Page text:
Critics at home may rail at his reported move to soften India's stand on climate change, but the US and Britain have words of praise for Environment Minister Jairam Ramesh's attempts to position New Delhi as a "deal maker".
The efforts by Ramesh and the Prime Minister's Special Envoy Shyam Saran were noted by the heads of the British and US delegations Monday at the close of a two-day meeting of the Major Economies Forum (MEF) on Climate Change.
In India, Ramesh was criticised by the Bharatiya Janata Party for writing a letter to the prime minister suggesting a major shift in India's traditionally hardline position at global climate change talks.
"I can't comment on a letter that I have not seen," US Special Envoy for Climate Change Todd Stern said in London.
"But I've been very favourably impressed by my interactions with the Environment Minister Jairam Ramesh, and I've had very constructive dealings with Ambassador Shyam Saran.
"I think there's still some way to go, but I think the Indian government is trying to be more constructive. They are trying to see their way through for finding agreeable ways of dealing with core issues like transparency and accountability.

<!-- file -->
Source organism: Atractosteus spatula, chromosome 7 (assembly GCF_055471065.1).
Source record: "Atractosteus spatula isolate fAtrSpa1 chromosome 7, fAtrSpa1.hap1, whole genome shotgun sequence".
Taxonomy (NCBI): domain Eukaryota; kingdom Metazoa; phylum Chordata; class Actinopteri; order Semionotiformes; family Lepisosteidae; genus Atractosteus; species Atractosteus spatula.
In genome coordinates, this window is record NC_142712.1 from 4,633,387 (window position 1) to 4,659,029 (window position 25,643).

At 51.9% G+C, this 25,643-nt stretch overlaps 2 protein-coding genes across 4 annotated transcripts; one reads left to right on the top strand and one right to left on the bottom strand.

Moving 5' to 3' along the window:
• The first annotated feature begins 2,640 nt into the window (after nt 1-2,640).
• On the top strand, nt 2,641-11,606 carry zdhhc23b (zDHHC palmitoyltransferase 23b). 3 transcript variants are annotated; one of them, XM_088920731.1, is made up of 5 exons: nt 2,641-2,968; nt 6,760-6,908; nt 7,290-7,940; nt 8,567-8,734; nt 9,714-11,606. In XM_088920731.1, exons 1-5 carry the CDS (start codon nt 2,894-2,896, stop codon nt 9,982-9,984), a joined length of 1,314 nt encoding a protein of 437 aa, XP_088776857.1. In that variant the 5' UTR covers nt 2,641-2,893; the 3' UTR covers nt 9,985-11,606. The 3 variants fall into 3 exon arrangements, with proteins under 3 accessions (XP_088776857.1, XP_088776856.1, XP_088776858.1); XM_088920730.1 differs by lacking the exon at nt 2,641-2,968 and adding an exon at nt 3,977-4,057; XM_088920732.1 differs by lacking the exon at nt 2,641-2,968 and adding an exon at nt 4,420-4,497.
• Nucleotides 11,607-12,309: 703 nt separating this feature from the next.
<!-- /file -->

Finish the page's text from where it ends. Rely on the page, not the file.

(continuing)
"I do commend them for making, from our point of view, some forward progress," Stern said at the closing press conference.
British Climate Change Minister Ed Miliband also wouldn't comment on the reported letter, but spoke highly of the efforts by Ramesh and Saran to push for a deal with developed countries.
"I think what we see from India is a clear sense that a deal and an agreement on the right terms is in India's interests and that India needs to engage in what Jairam Ramesh calls Per Capita Plus - so it has a per capita approach, but also needs to take domestic action," Miliband said.
"I think that is very welcome and I think India wants to be a deal maker, not a deal breaker. That's my clear sense from both Ambassador Saran and Jairam Ramesh," Miliband added.
The MEF, comprising 16 nations and the 27-state European Union, met in London for informal talks aimed at breaking a long-standing stalemate in global climate change talks.
Talks are deadlocked over US insistence that China, India and other major developing countries undertake binding commitments to slash their greenhouse gas emissions - a product of industrialisation - that cause climate change.
Developing countries argue that climate change has been caused by rich nation-emissions and that the US must first undertake cuts.